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Space Mirror for City Illumination

Many years ago the Russians experimented with space mirrors.  The idea was to place a very large mirror into earth orbit and have it redirect sunlight down onto the earth’s surface below.  The mirror would be positioned so the sunlight would illuminate a whole city wide area during nighttime.  Just how practical is this concept?  How bright would the light be?  If it worked, then a city could use the mirror instead of street lights, which could be a real energy saver.
One of the first Russian attempts was a 20 meter (65 foot) diameter mirror, which was designed to project a spot 5KM in diameter.  But, that device failed. A second attempt used a mirror 25 meters (82 feet) in diameter.

It partly worked and illuminated a 7KM diameter spot on earth to a brightness 5 to 10 times that of a full moon.  I think to be practical; a lot more light will need to be projected onto a larger surface area.

Space Mirror  
Russian Space Mirror    Russian Space Mirror
After some digging on the Internet, I learned that typical moon light intensity is 0.27 lux.  One lux is a lumen per square meter.  Typical clear sunlight is 130,000 lux.  This sunlight intensity would be higher in space but once it made its way through the earth’s atmosphere, it would be back to the same surface level.
What should a target light level be for nighttime illumination in a city?  I think something around 50 lux might be reasonable.  I also think that a target area should be about a 10 mile (16KM) diameter circle. That should cover a medium size city with a surface area of 78 square miles.  If you divide 130,000 lux by 50 you get 2600.  So, the area of the mirror would need to be 78 square miles divided by 2600 or 0.03 square miles.  That would put the mirror diameter at about 1000 feet.  That is big but I think it might be possible.  It is not known how this mirror would be kept in the right position to track the sun, so the light spot would remain stationary.  Aluminum coated Mylar plastic is fairly light weight but we don’t have experience is an orbiting object with such a large surface area. I would expect some problems with small forces such as solar wind on such a large surface area.
Would the general public in a city approve of this kind of wide area lighting?  I’m not sure.  Some may object to a second sun up in the sky at night.  If the light is enough, it could mean many street lights would not have to be turned on.  But, the mirror would not help much during heavy overcast sky conditions, so street lights may still be needed.  I think this concept should be tried again with a larger mirror, using perhaps a 100 meter diameter mirror.  What do you think?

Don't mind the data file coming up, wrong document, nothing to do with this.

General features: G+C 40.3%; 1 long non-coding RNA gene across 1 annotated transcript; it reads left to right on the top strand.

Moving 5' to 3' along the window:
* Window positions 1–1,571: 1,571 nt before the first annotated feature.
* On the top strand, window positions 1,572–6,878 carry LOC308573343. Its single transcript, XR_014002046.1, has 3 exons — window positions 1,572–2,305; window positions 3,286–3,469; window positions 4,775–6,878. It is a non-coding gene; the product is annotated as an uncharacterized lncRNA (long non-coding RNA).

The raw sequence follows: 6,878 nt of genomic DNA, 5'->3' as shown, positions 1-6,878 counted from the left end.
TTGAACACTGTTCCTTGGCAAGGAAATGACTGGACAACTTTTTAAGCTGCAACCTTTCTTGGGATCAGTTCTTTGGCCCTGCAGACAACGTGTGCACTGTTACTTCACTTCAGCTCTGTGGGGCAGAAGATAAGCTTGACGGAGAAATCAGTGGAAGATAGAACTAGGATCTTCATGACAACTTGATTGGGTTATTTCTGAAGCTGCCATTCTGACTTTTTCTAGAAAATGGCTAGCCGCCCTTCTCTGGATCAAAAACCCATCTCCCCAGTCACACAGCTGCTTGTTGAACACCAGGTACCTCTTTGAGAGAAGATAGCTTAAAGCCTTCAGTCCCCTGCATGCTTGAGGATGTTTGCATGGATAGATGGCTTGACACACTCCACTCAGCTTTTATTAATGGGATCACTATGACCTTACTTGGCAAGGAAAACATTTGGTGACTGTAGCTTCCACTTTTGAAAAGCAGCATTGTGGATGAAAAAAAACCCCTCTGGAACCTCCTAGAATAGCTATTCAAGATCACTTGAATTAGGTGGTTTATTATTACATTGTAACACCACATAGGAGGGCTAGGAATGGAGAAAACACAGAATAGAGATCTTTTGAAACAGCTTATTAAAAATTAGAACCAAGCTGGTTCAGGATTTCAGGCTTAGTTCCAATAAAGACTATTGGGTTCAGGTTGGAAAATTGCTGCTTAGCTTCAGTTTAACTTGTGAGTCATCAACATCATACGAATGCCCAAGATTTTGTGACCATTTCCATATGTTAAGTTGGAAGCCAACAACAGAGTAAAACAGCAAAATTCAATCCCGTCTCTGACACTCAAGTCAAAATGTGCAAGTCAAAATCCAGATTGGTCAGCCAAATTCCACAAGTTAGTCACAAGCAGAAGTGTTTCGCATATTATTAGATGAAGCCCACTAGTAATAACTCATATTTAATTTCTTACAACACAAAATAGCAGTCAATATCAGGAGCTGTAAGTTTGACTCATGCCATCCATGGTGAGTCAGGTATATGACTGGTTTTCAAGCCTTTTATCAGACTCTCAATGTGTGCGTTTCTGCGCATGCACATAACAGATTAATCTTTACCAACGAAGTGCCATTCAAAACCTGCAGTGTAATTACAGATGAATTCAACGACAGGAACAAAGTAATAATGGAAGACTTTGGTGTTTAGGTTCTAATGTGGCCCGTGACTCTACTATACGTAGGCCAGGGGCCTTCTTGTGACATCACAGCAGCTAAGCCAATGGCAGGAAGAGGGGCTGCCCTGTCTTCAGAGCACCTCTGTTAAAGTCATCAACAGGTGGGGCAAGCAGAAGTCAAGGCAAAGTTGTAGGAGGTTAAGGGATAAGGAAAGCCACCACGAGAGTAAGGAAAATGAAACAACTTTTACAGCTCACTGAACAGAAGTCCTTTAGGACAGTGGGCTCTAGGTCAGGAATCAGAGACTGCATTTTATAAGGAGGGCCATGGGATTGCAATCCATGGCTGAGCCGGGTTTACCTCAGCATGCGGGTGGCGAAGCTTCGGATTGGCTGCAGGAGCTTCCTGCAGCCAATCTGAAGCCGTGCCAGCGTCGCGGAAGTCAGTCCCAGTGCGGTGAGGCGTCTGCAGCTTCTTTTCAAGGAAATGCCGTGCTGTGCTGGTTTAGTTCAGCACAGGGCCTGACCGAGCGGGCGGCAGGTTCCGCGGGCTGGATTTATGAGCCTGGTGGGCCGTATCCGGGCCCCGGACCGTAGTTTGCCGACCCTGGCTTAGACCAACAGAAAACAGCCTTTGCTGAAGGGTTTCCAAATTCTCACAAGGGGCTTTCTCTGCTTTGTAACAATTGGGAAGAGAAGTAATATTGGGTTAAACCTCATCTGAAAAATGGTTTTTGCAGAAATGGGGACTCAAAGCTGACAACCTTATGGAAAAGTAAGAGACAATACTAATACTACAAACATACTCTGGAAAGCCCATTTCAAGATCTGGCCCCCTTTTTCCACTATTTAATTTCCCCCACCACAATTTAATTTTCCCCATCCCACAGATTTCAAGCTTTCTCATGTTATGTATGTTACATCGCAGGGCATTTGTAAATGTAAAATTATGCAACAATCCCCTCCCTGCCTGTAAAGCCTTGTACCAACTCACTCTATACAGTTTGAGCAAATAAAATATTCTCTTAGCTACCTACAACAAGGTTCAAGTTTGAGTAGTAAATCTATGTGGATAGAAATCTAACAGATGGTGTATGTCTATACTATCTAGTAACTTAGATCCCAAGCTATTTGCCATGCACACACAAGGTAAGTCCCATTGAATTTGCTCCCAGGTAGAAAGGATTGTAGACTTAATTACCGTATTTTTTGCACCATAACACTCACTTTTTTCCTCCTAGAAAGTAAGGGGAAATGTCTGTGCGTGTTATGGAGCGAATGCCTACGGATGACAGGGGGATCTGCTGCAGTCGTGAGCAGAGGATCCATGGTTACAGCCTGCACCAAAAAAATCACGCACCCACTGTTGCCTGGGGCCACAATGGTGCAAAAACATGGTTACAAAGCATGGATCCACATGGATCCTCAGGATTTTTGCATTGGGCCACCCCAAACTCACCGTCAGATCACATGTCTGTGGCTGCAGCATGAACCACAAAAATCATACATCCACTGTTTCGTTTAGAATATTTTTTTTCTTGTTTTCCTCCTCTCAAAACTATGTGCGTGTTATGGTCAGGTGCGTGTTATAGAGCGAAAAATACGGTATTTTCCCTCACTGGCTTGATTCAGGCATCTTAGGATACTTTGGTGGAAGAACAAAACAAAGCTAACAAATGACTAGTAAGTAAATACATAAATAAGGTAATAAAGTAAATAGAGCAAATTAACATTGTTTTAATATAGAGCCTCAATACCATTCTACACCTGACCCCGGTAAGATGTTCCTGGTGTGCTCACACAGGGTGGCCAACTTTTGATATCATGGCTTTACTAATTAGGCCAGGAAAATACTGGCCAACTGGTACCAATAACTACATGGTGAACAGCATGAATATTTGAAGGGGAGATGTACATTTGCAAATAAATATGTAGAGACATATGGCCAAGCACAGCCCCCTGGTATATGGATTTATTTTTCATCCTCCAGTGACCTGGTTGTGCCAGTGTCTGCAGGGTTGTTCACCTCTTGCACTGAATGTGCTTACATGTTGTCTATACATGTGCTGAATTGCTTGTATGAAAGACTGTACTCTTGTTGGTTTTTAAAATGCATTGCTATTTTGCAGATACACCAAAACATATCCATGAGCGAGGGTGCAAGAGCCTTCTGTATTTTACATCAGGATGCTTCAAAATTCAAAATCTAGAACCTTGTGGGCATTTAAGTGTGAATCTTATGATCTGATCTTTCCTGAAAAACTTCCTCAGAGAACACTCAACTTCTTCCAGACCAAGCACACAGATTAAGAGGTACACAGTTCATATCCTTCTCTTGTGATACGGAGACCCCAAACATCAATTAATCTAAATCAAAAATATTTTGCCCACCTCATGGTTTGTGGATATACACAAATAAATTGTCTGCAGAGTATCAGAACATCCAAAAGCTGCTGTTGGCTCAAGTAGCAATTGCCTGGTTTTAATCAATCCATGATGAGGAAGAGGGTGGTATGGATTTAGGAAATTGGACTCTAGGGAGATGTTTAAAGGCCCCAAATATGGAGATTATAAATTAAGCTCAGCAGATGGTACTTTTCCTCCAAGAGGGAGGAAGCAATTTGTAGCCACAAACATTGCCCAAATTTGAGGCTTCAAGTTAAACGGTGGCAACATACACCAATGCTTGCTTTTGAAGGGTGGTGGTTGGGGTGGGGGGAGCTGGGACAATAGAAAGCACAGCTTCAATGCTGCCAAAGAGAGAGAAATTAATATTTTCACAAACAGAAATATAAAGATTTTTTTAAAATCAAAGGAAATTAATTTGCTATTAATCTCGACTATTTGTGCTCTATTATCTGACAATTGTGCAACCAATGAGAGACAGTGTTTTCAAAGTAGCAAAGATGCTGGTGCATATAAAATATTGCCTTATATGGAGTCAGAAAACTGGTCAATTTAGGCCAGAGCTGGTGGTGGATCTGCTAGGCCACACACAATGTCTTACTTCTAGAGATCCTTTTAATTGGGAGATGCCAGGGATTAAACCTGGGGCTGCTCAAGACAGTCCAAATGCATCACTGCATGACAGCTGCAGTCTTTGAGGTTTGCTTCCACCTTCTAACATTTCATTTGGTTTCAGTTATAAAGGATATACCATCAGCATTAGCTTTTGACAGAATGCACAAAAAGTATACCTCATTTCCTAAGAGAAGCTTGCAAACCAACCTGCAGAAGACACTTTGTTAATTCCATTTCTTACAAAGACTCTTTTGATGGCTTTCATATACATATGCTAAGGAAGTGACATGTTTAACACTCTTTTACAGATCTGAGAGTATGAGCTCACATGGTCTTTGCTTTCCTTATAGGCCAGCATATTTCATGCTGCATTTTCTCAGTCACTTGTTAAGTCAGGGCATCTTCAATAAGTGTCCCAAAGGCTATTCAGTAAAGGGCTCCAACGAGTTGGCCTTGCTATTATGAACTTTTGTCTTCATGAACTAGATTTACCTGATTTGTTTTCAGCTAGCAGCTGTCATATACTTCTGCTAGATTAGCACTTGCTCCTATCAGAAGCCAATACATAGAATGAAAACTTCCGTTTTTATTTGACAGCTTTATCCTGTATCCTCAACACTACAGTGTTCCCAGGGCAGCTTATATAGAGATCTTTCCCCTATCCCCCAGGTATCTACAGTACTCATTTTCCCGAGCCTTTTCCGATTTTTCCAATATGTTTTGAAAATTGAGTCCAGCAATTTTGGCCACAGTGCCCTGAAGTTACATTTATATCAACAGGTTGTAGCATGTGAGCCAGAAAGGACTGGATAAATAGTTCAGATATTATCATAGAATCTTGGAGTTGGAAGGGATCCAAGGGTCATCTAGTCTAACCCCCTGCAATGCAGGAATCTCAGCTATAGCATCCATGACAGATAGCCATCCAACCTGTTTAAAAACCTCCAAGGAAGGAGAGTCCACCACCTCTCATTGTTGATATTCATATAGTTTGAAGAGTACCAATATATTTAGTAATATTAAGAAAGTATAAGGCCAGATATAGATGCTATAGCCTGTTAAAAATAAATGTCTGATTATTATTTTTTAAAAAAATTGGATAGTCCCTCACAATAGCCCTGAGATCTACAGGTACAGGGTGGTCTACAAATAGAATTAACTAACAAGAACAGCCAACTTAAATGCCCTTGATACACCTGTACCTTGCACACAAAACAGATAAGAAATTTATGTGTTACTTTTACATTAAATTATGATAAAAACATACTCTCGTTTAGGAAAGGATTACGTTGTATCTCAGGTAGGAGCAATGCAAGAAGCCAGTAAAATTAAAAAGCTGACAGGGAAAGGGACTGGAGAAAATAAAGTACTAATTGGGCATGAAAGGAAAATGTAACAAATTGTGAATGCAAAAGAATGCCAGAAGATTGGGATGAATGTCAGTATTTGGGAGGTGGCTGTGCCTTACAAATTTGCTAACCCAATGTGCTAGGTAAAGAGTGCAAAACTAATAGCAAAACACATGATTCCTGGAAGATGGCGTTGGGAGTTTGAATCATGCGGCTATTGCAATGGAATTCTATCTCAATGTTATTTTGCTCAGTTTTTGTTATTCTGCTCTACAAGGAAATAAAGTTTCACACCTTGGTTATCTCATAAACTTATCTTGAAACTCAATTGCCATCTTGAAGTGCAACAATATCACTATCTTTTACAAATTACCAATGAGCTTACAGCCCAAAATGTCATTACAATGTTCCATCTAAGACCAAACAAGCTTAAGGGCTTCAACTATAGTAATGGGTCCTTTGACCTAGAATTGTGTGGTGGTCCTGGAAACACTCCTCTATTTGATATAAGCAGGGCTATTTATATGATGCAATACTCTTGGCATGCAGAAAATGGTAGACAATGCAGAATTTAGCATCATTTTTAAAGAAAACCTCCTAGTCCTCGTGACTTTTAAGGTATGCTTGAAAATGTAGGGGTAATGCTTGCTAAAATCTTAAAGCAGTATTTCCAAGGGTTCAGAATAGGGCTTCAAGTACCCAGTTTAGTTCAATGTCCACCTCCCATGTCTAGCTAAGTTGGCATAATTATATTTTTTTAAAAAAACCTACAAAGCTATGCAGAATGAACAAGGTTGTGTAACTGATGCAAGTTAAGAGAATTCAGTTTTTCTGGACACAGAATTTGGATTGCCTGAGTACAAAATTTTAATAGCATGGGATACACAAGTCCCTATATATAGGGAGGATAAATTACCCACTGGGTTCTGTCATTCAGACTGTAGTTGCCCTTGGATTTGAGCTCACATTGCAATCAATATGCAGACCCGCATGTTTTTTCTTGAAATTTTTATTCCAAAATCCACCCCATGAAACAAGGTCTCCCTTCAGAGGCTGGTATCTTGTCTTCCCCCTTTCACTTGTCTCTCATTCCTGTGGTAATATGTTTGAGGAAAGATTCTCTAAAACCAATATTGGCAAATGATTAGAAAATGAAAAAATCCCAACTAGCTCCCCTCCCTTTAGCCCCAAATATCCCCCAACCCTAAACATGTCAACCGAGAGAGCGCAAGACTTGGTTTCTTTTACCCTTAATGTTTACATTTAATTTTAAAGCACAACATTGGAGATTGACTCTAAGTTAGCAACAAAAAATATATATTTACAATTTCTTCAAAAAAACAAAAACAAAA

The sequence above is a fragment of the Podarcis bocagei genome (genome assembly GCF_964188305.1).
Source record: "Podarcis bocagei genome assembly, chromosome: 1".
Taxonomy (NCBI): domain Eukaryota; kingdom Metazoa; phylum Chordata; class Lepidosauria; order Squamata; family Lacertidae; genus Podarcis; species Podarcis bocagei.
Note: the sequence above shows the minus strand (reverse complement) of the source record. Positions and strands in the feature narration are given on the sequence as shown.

The intensity of moonlight varies greatly depending on the lunar cycle but even the full moon typically provides only about 0.2 lux illumination, so the full moon is about 500,000 times fainter than the sun.

Illuminance is a measure of how much luminous flux is spread over a given area. One can think of luminous flux as a measure of the total "amount" of visible light present, and the illuminance is a measure of the intensity of illumination on a surface. A given amount of light will illuminate a surface more dimly if it is spread over a larger area, so illuminance is inversely proportional to area.

In standard units, luminous flux is measured in lumen.  One lux is equal to one lumen per square meter.




10−4 lux

Total starlight,  overcast sky

0.002 lux

Moonless clear night sky with airglow

0.01 lux

Quarter moon

0.27 lux

Full moon on a clear night

1 lux

Full moon overhead at tropical latitudes

3.4 lux

Dark limit of civil twilight under a clear sky

0 lux

Family living room

80 lux


100 lux

Very dark overcast day

320–500 lux

Office lighting

400 lux

Sunrise or sunset on a clear day.

1,000 lux

Overcast day; typical TV studio lighting

10,000–25,000 lux

Full daylight (not direct sun)

32,000–130,000 lux

Direct sunlight

Issue 2 -2011     February

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